Blood tests taken over the past year show that part of northwest England is still a Viking stronghold, just as it was 1,200 years ago. Geneticists have discovered clear evidence of Norwegian genetic influences in the area. The study also confirms that Vikings settled in large numbers in the Shetland and Orkneys and the far north of the Scottish mainland.
In the first large-scale genetics survey of its kind, led by Professor David Goldstein, a geneticist from the University College London, scientists studied the DNA of 2,000 people. The study shows that the genetic pattern of the Vikings remains in some parts of the UK population and confirms that the Norwegian Vikings did not just raid and then retreat to Scandinavia, but actually settled in Britain.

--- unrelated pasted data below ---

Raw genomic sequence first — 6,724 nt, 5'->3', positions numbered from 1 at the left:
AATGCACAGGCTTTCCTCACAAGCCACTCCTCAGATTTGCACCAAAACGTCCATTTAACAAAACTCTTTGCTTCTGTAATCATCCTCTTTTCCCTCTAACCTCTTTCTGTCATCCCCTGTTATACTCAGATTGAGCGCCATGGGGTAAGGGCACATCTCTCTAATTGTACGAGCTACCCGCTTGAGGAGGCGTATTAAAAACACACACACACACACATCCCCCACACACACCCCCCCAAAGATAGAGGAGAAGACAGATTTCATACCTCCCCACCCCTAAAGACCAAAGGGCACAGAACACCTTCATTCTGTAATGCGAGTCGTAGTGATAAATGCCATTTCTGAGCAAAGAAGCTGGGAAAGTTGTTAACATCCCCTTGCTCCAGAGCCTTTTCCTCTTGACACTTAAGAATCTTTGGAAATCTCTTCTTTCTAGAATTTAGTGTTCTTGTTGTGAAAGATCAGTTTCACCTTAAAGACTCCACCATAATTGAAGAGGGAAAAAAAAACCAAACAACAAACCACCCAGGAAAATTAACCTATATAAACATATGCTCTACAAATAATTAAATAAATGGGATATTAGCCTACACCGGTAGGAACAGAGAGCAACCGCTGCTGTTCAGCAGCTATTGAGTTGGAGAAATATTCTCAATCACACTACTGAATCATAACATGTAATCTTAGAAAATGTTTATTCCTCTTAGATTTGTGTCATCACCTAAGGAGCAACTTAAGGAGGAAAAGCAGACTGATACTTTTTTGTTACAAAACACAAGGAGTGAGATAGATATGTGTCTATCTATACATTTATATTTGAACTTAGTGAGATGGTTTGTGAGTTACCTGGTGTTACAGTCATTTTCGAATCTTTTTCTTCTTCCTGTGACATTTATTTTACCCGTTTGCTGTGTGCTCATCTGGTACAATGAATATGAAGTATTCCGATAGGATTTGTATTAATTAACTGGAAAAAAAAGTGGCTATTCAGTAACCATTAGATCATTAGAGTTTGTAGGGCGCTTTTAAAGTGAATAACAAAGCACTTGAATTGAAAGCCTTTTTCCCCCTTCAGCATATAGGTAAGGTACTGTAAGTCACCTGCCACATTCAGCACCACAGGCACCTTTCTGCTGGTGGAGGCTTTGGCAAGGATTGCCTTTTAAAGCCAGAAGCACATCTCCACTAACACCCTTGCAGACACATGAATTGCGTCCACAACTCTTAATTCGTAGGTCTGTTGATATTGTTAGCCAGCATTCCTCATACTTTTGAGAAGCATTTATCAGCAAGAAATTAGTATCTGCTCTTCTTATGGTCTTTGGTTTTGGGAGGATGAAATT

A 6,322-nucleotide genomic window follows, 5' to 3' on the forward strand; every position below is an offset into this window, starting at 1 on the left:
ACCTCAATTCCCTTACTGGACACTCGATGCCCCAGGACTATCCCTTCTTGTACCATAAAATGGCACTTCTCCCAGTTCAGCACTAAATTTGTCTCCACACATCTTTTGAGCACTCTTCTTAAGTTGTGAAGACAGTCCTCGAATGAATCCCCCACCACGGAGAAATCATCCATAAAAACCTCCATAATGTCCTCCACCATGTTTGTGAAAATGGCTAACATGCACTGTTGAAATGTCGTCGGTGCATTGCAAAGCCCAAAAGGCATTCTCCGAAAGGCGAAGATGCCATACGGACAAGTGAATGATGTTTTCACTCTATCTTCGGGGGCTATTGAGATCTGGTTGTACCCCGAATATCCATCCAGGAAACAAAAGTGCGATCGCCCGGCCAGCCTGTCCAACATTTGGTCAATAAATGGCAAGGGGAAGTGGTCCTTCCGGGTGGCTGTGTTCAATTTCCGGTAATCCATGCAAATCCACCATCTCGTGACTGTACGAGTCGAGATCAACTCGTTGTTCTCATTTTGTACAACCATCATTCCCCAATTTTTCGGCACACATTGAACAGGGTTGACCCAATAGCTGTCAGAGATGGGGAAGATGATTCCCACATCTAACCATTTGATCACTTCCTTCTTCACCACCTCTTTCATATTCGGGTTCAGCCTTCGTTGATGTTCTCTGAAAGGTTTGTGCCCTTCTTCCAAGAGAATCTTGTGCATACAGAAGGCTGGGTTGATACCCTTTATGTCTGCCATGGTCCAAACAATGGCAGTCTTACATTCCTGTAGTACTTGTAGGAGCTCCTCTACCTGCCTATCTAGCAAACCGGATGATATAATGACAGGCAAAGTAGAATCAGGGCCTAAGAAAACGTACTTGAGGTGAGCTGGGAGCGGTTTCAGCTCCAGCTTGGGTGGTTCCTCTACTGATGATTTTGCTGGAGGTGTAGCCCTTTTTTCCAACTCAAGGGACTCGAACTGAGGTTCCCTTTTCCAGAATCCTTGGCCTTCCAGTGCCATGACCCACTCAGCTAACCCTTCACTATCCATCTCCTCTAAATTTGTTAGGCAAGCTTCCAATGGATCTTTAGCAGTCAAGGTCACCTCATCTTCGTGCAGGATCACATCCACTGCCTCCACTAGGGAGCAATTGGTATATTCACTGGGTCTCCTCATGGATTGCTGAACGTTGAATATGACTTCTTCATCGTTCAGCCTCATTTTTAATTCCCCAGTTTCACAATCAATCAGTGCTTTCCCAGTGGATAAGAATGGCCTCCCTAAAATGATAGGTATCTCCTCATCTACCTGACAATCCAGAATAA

Scientists took mouth swabs from 2,000 people from 25 different locations across Britain. They only tested men because information they were interested in is contained on the Y chromosome, which women do not have. The genetic material in the samples was compared with DNA taken from people in Scandinavia where people are thought to be most similar to the Vikings.
Goldstein says, ?Modern genetics has opened up a powerful window on the past. We can now trace past movements of peoples and address questions that have proved difficult to answer through history and archaeology alone.?
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